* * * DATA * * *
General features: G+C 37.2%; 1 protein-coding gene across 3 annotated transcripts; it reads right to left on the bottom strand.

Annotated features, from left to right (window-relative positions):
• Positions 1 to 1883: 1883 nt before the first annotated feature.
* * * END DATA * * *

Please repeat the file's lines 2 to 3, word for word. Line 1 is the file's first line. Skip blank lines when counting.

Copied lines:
Annotated features, from left to right (window-relative positions):
• Positions 1 to 1883: 1883 nt before the first annotated feature.